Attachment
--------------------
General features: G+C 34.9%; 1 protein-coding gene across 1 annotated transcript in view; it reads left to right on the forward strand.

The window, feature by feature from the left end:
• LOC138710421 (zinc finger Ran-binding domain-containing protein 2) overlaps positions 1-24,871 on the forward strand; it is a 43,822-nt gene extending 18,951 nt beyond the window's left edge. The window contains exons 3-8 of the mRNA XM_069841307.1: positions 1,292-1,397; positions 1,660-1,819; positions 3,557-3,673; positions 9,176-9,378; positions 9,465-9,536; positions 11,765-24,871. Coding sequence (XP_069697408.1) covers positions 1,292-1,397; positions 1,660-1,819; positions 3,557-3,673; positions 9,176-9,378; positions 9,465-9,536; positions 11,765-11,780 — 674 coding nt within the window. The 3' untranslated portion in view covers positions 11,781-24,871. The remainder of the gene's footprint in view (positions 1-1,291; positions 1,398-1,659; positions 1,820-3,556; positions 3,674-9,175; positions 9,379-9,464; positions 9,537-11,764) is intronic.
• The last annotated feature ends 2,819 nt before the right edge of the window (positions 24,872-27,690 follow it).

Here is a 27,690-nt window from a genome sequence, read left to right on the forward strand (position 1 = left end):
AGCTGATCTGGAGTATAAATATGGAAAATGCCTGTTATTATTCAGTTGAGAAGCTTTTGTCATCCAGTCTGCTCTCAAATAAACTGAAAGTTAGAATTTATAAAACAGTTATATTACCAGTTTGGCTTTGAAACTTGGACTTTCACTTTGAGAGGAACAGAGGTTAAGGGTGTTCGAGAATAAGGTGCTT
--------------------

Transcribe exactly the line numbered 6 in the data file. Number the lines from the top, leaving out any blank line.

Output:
AGCTGATCTGGAGTATAAATATGGAAAATGCCTGTTATTATTCAGTTGAGAAGCTTTTGTCATCCAGTCTGCTCTCAAATAAACTGAAAGTTAGAATTTATAAAACAGTTATATTACCAGTTTGGCTTTGAAACTTGGACTTTCACTTTGAGAGGAACAGAGGTTAAGGGTGTTCGAGAATAAGGTGCTT